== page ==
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Rheumatologist and advice help

Hi, This is my first post. I have been reading the questions and answers on here for some months. I was diagnosed firstly with PMR, then with inflammatory arthritis and for the last two years seronegative rheumatoid arthritis. I was on methotrexate tablets to start with - 20 mgs, then because of the sickness I was experiencing I went onto the injections 25 mgs. However, my blood results apparently were not good and I was not getting any relief from the pain so they took me off methotrexate and put me on leflunamide instead - currently 20 mgs. I also take pregabalin as the rheumatologist has also diagnosed fibromyalgia. My ESR levels however are still very high. They went up to 112 at one point about 6 months ago and the rheumy said they were a false result, despite the lab running checks to make sure the results were correct. She did run the tests again and rang me and said they were normal!! I know they did come down because I have to have blood tests every 2 months because of the leflunamide, but I have also been experiencing periods when I get quite a high fever for a day or so. Because of that my GP has been keeping an eye on my ESR and other bloods, and the ESR has been running around 65. I am getting concerned because the pain is getting worse and I feel I am being ignored by the rheumatologist. Advice as to whether I should be concerned would be appreciated.

6 Replies

It really saddens me to hear of the so many negative experiences of seronegative patients and dmards, especially mtx. Seems so unfair that these patients have been forced to juggle with these meds for such a long time enduring so much suffering only to come to the conclusion that they do not work and all too often these patients are not eligible for biologics. I really hope this is not the case with you. In this situation however it can be an idea to complement your therapy by looking into antiinflammatory diets and other ways to support your body. I am seronegative and have successfully been able to do this. Lots of info about diets and experiences in this forum. Take care, I can only imagine how frustrating it must feel☹️


Thank you. Will have a look. So painful at the moment. Feeling desperate c


Hi Pat13

I'm diagnosed with seronegative RA after initially being told it was reactive arthritis and then inflammatory arthritis.

I was told I would be given the RA dx because I needed it for biologics and 'whatever it is you need this treatment'.

For me the seronegative bit made no difference to the treatment or the diagnosis process. My ESR and CRP were both regularly way above 100 and I have needed 3 joint replacements so far, so there was no question as to the severity of the condition.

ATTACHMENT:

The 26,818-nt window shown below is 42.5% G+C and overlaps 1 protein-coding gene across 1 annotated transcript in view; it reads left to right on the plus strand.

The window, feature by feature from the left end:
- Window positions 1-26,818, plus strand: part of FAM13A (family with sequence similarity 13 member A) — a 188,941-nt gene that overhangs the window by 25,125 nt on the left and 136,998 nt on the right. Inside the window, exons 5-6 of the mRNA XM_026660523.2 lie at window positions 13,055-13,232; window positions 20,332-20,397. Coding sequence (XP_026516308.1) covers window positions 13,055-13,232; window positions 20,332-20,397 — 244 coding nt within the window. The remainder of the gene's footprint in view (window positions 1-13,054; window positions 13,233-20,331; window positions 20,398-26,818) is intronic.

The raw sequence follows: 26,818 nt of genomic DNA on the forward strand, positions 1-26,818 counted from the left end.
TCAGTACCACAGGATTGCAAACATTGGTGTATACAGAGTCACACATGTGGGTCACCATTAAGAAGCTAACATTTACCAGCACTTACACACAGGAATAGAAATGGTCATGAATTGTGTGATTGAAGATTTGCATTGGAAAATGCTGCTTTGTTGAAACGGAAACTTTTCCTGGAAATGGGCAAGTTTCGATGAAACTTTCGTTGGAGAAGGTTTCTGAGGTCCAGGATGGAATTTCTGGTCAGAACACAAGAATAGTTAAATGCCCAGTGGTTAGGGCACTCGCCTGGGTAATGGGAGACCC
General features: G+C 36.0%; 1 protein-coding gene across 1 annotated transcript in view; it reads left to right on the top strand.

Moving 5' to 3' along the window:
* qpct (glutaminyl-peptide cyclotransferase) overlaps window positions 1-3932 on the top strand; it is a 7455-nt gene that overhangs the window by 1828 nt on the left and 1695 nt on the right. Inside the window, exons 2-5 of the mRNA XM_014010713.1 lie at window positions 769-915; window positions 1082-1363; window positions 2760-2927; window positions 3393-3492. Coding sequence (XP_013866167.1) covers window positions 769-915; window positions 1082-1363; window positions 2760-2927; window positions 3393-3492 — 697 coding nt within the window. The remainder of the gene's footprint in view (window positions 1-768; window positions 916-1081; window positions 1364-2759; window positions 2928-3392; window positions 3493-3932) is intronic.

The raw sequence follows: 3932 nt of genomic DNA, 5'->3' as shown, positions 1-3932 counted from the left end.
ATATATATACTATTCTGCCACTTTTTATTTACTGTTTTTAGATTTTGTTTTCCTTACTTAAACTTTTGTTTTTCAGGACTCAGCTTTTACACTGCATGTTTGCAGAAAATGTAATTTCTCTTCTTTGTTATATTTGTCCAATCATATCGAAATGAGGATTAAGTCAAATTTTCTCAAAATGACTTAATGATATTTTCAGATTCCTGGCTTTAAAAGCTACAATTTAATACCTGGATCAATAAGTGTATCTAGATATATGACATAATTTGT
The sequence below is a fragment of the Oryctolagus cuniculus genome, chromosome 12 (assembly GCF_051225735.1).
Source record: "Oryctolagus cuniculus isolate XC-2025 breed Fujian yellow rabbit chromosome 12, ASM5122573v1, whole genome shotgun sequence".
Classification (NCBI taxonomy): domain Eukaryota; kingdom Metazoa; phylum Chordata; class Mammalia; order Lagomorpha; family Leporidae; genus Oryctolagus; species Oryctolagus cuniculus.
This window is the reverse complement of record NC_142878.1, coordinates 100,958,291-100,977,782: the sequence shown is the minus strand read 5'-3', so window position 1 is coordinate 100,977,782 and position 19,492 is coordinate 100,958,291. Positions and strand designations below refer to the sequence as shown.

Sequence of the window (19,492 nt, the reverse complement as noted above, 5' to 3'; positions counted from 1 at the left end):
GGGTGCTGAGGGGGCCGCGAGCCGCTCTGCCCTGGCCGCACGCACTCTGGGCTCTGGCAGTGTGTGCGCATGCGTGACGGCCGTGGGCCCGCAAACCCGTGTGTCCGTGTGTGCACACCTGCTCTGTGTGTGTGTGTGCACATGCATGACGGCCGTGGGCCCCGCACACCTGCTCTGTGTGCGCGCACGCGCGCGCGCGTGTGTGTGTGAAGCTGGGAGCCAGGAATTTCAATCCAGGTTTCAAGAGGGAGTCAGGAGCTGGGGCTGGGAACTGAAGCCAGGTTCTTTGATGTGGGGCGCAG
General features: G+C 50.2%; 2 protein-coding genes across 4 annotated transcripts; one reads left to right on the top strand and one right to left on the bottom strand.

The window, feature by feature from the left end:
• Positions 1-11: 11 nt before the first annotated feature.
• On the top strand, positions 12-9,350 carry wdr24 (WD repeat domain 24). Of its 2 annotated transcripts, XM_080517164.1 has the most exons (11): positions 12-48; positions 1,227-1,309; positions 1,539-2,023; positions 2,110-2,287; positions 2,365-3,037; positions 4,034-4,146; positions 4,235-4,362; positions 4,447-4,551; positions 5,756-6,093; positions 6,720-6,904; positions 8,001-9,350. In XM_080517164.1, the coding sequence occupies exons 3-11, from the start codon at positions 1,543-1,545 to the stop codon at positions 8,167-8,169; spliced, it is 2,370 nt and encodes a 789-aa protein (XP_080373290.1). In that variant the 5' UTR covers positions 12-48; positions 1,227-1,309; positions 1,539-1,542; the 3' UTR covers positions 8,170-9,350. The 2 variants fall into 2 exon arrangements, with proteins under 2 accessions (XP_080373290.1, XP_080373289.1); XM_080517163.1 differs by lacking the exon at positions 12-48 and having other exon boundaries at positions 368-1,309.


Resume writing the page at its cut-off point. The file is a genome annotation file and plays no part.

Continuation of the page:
I also went through all the DMARDS and either had no response, couldn't tolerate side-effects or had a bad adverse reaction.

Ultimately I was put on biologics and after trying infliximab (had a reaction) and enbrel (didn't work) was put on Humira which has kept me in remission for the last 8 years or so.

So as frustrating as it is it sounds like they are doing the usual things, trying each DMARD and if that doesn't work trying another.

Depending on your DAS score biologics may be an option for you at some point but there are a few hoops to jump through first.

You'll get there, it can take a bit of time though unfortunately.

Good luck.


Then again you could just take the risk and start with diet. If the diet doesn't work you'll reach the DAS score for biologics and now without the ill effects of Dmards ( that may not have an effect anyways🤔Perhaps something for seronegatives to think about?


There's no harm in adopting a suitable dietary regime in conjunction with a medical approach. Personally wouldn't avoid meds totally because I feel that you are increasing your risk of permanent joint damage and in my experience that's not very nice. Whilst you may 'avoid the ill effects of DMARDS', you may suffer permanent damage to your joints and the balance of evidence shows that early treatment (if you're lucky!) helps to reduce this damage and leads to better outcomes. As per this recently published study:

I'm pretty sure that in an alternative reality where I'd gone straight onto Humira and avoided all the ones that didn't work (and therefore 8 years of uncontrolled disease), I would have avoided the permanent damage I have had to multiple joints. But the problem is nobody knows which med might be 'the one' for which patient, and for now at least, biologics aren't the first choice in the NHS so it's a scenario that would never have occurred.

For me at least avoiding meds early on in the course of the disease is a risk not worth taking and can mean you miss the 'window of opportunity' that may mean better long-term outcomes.



Thank you both so much for your advice and support. This disease seems to throw up so many different issues, anaemia, eye problems and fever apart from the Joint pain it's so difficult to understand. Just hope that my rheumatologist comes up with some help for me soon.


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